So as the days shorten and we head out on drive with a slight chill in the morning air we head into my favorite time of the year in the bush, autumn. It’s been far from your typical summer with temperatures yo-yoing all over the place with one week being insufferably hot and the next somewhat cool in comparison. We have also had a fair amount of wind given this time of year and I’m sure that I don’t need to mention that we find ourselves in the midst of an extremely dry period. Waking nearly every morning to thick dark clouds the promise of rain is constantly there but as the day grows older that promise turns to despair as the sun slowly beats back the clouds, hope is not lost though as the clouds mount a fight back every evening building up on the Western horizon bringing reinforcements of lightning and thunder but as threatening as it may look, it is all bark and no bite and we head to bed once again disappointed knowing that we’ll wake on the Hamster wheel again in the morning.
What is bad for some, is good for others and nature is very quick to highlight this. Were we now have the prey struggling, the predators are quick to take advantage and are on the increase which our sightings from this month highlight. Our regular sightings of Elephant have diminished as we get fleeting visits from herds making their way through the reserve on a frantic quest for food. Crocodile and Hippo sightings have now become nearly none existent as waterholes have dried up and they have moved to more permanent sources in Kruger. General game such as Zebra, Wildebeest, Kudu, Impala, Giraffe and the smaller shyer Steenbok and Duiker are easily spotted as they have no cover and are constantly on the move in search of greenery. This brings me round to our predators that are thriving under these conditions and although their cover is compromised they are easily able to catch their preferred species of choice. Buffalo are taking the hardest hit with both Lions and now Hyenas getting in on the action. With no green feed the herds are weakened and spread out as they feed making them vulnerable to attack which the predators are taking full advantage of.
So how are all your favourites doing I hear you ask. Well, Ntombi and Rockfig Jnr are still wondering all over the place in search of a male and it is never certain where you will find them, although Rockfig Jnr is battling to sever her ties to Nyaleti and they are still often found together. Marula female is spending more time around Kings Camp and she may be the one that we actually see occasionally in camp after dark taking over Ntombi’s mantle. Yet again a month goes by without a sighting of Ntsongwaan and rumor has it that he is now to be found far South, maybe setting up a territory for himself and stepping out of the shadow of his mom.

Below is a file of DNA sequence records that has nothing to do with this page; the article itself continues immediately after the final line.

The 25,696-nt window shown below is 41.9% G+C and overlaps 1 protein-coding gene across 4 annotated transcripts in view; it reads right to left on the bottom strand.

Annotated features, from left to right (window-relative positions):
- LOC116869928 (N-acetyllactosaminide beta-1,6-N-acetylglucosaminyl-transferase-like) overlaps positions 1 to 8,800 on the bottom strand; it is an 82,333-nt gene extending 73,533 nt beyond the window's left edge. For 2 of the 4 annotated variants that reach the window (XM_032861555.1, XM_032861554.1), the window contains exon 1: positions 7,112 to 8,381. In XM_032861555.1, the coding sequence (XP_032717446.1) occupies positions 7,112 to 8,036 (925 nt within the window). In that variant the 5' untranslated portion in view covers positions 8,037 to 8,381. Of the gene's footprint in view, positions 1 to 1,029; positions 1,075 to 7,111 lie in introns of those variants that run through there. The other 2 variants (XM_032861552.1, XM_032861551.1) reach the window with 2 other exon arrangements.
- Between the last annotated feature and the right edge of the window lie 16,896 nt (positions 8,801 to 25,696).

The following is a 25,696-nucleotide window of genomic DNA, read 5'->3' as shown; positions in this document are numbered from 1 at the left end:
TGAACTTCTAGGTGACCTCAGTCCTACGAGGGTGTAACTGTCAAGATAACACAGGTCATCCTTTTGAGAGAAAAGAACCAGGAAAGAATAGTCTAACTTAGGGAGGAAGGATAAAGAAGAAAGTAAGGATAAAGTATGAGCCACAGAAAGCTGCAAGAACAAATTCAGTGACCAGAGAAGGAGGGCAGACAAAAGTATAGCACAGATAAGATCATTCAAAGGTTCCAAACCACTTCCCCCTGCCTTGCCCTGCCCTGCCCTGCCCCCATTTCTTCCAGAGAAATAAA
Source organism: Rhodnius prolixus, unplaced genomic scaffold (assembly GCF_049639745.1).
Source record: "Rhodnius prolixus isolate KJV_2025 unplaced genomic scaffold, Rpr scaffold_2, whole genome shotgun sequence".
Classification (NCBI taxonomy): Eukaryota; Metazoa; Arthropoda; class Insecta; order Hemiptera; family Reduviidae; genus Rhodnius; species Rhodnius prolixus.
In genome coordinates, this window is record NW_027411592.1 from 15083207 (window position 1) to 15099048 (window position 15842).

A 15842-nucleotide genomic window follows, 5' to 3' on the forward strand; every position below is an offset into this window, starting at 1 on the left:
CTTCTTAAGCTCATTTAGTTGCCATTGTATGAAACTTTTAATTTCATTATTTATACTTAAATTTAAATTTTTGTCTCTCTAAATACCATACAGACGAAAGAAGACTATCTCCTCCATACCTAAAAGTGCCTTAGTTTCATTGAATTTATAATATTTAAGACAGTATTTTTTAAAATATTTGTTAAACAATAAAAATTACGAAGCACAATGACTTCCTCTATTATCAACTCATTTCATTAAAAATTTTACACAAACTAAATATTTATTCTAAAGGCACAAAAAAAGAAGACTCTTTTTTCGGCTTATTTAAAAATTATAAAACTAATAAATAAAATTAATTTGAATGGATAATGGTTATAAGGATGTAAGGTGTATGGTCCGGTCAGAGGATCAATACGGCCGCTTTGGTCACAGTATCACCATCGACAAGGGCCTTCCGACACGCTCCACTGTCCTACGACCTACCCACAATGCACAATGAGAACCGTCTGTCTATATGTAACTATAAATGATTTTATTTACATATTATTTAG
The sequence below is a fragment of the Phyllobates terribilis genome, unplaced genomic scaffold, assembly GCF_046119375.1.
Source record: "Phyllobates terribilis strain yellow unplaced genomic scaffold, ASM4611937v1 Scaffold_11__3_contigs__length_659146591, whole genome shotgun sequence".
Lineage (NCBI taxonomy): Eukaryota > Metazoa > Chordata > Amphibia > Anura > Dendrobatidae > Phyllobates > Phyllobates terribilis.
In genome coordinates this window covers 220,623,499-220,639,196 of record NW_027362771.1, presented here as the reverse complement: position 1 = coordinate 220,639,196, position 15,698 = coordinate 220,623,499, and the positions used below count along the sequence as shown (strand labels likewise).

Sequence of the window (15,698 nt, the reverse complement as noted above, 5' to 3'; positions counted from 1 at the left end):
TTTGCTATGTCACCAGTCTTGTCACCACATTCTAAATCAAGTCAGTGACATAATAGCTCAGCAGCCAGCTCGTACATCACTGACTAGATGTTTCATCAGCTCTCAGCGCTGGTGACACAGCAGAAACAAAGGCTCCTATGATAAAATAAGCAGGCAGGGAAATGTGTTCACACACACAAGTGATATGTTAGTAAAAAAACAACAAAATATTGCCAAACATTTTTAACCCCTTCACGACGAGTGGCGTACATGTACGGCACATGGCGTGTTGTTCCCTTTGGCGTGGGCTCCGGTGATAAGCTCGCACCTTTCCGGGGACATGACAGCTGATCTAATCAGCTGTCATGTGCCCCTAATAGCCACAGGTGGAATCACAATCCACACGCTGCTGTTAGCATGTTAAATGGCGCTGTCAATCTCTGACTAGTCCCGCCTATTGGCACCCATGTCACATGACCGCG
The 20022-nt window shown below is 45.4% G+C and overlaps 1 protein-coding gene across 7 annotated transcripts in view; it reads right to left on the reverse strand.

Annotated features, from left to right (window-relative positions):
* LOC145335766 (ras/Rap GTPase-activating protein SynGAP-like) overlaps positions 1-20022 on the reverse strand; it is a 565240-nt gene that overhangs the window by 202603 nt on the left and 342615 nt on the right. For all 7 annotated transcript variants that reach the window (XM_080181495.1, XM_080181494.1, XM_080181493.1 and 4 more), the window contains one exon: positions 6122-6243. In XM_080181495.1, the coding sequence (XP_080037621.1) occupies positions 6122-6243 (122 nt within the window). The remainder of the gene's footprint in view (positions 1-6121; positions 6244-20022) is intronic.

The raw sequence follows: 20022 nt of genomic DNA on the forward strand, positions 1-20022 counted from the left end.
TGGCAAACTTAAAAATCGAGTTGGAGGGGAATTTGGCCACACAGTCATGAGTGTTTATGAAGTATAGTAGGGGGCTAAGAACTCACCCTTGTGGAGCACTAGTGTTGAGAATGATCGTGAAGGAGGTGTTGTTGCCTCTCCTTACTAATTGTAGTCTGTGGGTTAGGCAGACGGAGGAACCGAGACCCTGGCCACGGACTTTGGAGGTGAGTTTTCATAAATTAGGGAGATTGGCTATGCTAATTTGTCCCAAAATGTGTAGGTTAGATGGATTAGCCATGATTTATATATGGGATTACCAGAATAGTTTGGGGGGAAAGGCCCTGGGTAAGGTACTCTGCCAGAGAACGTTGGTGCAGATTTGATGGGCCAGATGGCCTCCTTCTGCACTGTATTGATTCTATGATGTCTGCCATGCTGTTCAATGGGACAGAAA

On the Lion front, the White Lions have been very quite but were they have let us down the Machaton’s have stepped forward and we have had a number of incredible moments with them. The Ross Pride have also been in and around of late and they have had a large male join them on a few different occasions. We think he must be the old Ross Male as there is no aggression towards him and likewise he shows no aggression towards the adolescent male in the pride. The two breakaway Ross females have also been a big feature this month as they spent a lot of time recovering, in and around two waterholes, from what looks like a serious dispute.
At the moment I would say that of all our animals the Hyena’s are thriving under the dry conditions. The pups at the den are all well and they seem to now have lost their inhibitions and are venturing around the den giving their older siblings as good as they get and also including the vehicle in their play. The clans are also taking advantage of the weakened state of the Buffalo and when the herds move through they find themselves falling prey to these highly adaptable predators.
Elephants are a little harder to come by these days and they are not spending much time in an area as they continually moving through in search of food and water, so sightings are few and far between.
Wild dog sightings have been very good this month with three different packs or part there of operating in the area, the biggest being fourteen and the smallest, three. Always fun to follow while on the hunt but somewhat challenging when it comes to the smaller packs.
We were also graced by a Cheetah this month which came at the best time as it was the one thing a guest of ours at the time wanted to see and it popped up on their last drive.
It’s going to be a very long, hard winter and although on one hand it’s going to be heart breaking to witness, on the other, the animal behavior and survival instinct is going to be fascinating to watch unfold.